Apple told us all the iPad was unlocked. We all heard it. But how do you get Micro-SIM into your shiny new iPad 3G when only AT&T offers them? Turns out all you need is some scissors and a steady hand.
We don't want to talk about it, but let's face it – dad spends a lot of time in the bathroom with the iPad. If only there were some way to know what he was up to. Wait, wait, let us finish before you start wretching.
The newest installment of Photoshop is now available, but the price tag is probably not too attractive to the average consumer. Though Adobe undoubtedly delivers incredibly reliable and versatile products--not to mention user-friendly--there are free alternatives that can get the job done as much as their pricey counterparts. Take Gimp, for instance. This open source image retouching and graphics editing tool can emulate most of Photoshop's features at absolutely no cost to you. It recently became available for the Mac OS X operating system and now we're here to help you get acquainted.
The thing with open source applications is that, because they have so many developers coding away at them at once, they can be confusing at times. We've compiled a small selection of tutorials to give you a basic introduction of all the essential tools in Gimp--and show you what this free application can really do.
The day after the iPad was announced, the joke went something like this: Hold up your iPhone and innocently exclaim, “Hey, check out my iPad nano!”
Good one. But now that we’ve gotten our hands on the iPad and seen how easy and fun it is to use, the joke’s basic truth shines brighter. The iPhone OS and its multi-touch input are so at home on a bigger screen that it feels like this was how it was meant to be all along. Recall what it’s like to go from a small TV to a big, high-def one--while it’s pretty much the same thing on paper, it’s still a vastly better experience when you sit down to watch a movie.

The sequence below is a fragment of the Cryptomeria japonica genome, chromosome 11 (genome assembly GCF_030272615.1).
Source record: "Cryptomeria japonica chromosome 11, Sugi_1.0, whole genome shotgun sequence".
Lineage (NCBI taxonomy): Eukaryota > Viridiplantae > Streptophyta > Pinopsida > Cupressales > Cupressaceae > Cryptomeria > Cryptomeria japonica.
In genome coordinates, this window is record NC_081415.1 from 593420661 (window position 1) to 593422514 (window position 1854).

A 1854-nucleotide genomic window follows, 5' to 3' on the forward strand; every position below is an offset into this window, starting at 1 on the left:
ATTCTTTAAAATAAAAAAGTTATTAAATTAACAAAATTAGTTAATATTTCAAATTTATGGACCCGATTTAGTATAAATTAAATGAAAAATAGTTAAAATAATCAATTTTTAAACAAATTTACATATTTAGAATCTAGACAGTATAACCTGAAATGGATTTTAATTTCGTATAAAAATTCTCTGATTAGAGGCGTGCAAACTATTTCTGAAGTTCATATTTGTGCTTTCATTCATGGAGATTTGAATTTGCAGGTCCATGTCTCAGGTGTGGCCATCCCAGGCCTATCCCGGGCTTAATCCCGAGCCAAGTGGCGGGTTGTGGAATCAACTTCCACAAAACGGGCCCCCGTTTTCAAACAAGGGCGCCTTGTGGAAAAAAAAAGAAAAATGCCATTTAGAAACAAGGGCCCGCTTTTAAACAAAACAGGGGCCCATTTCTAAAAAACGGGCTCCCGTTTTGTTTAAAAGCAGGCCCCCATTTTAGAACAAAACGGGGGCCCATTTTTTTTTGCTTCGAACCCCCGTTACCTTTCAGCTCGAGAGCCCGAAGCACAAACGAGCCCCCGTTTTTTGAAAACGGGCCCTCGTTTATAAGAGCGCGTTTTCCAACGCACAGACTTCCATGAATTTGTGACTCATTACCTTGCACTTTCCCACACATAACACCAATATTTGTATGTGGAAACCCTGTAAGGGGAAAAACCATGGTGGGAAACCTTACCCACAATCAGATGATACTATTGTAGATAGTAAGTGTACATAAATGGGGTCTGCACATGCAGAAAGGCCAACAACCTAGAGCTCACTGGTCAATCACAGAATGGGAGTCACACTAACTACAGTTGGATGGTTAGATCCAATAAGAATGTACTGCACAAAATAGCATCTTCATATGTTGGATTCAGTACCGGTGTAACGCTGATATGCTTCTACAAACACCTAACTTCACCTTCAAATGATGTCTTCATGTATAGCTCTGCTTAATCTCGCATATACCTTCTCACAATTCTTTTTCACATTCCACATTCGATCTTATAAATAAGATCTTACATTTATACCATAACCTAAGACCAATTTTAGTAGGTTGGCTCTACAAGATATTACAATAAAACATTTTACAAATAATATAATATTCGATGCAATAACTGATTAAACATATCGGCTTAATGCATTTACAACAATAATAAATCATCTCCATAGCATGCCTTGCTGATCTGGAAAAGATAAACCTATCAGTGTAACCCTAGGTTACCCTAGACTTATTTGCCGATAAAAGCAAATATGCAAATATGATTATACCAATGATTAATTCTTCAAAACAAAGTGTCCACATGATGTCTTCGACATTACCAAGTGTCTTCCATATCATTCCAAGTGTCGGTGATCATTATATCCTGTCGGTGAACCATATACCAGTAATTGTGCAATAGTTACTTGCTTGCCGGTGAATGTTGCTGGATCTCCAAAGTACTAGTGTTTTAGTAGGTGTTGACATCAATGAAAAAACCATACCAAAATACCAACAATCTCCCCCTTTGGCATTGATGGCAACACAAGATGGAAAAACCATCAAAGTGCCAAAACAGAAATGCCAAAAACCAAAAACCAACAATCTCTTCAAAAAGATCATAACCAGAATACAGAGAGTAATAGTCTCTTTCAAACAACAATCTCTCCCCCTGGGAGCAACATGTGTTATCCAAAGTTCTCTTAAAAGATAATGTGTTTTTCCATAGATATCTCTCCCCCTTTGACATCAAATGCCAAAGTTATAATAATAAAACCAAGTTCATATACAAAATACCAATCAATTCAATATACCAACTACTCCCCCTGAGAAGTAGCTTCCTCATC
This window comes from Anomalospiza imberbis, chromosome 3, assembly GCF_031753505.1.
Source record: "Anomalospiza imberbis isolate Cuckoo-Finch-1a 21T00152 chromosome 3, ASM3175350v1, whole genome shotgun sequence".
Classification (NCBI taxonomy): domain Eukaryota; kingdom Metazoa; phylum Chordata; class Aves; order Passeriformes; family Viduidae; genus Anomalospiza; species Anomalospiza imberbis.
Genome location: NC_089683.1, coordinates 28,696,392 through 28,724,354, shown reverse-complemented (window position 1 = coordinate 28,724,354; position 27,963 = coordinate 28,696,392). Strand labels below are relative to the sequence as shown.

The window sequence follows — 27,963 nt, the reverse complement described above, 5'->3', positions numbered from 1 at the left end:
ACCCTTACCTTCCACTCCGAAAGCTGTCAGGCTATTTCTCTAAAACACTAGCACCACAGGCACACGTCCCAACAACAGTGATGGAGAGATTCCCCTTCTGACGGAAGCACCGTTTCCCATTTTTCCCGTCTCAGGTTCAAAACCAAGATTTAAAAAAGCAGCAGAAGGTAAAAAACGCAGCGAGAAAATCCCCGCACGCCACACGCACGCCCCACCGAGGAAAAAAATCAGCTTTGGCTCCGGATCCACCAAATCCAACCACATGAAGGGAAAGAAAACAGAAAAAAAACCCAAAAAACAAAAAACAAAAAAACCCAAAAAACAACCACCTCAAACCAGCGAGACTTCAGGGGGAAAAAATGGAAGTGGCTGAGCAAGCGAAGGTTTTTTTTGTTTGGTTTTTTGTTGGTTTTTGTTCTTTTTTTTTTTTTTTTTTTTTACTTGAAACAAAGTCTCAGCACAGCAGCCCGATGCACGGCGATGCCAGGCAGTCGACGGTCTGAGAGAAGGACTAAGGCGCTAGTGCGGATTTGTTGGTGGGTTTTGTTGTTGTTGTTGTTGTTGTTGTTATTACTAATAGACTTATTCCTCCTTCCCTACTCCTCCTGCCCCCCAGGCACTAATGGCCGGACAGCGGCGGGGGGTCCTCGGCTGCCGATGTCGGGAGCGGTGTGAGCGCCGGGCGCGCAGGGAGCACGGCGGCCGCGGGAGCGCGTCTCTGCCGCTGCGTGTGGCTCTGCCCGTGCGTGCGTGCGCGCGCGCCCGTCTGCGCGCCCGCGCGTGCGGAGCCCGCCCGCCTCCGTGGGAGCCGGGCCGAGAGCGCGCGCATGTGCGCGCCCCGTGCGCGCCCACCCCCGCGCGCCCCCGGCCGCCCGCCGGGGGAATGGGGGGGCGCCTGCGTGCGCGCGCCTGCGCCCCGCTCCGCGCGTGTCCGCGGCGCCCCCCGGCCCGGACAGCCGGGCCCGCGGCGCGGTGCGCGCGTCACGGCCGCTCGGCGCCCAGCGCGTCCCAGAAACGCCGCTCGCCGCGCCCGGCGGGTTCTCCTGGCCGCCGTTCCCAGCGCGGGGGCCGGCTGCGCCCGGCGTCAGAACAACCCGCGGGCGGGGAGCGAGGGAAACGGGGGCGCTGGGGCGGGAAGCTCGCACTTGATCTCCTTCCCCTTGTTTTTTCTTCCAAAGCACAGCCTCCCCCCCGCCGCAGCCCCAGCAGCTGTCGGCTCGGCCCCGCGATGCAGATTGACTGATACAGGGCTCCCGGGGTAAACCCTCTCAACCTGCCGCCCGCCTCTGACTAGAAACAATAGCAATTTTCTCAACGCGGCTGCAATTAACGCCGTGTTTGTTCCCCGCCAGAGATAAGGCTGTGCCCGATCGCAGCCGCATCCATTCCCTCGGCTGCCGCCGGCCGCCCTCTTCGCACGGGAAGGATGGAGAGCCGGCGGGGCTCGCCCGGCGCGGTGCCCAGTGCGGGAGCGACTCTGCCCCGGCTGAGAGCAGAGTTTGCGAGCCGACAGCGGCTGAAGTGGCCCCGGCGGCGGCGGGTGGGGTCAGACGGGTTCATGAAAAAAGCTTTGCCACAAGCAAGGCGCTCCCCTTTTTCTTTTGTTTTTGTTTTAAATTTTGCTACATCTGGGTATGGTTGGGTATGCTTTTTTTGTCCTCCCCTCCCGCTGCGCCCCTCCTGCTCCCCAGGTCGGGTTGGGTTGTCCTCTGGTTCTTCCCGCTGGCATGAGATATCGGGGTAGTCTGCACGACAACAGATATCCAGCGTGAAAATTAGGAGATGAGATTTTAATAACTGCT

But if the iPad represents the way the iPhone OS was meant to be experienced, it still isn’t totally clear exactly what it’s meant to be used for. A lot of people we’ve spoken to are having trouble wrapping their heads around that. If I have a MacBook and an iPhone, they wonder, why do I need this? Short answer: the apps.
Losing data sucks. Your spreadsheets from work are one thing, but the truly heart-wrenching losses are the things you can’t replace: pictures of your kids at Disneyland, the Great American Novel you’ve been working on since college, or your 300GB iTunes Library that you’ve been lovingly curating for the last decade. Luckily, tools like Prosoft’s Data Rescue can help get your data back whether you lost it to file corruption or simply to being overzealous with the Empty Trash command (we’ve all done that at least once).
The best thing about the iPad’s snappy, speedy, futuristic hardware is how it pretty much disappears once you start using it. The black bezel doesn’t just give you a place to grip your iPad without engaging the 9.7-inch touchscreen--it makes the apps jump right out at you. The screen is large enough that the apps become immersive, filling your field of view and almost making you forget you’re holding the iPad in the first place.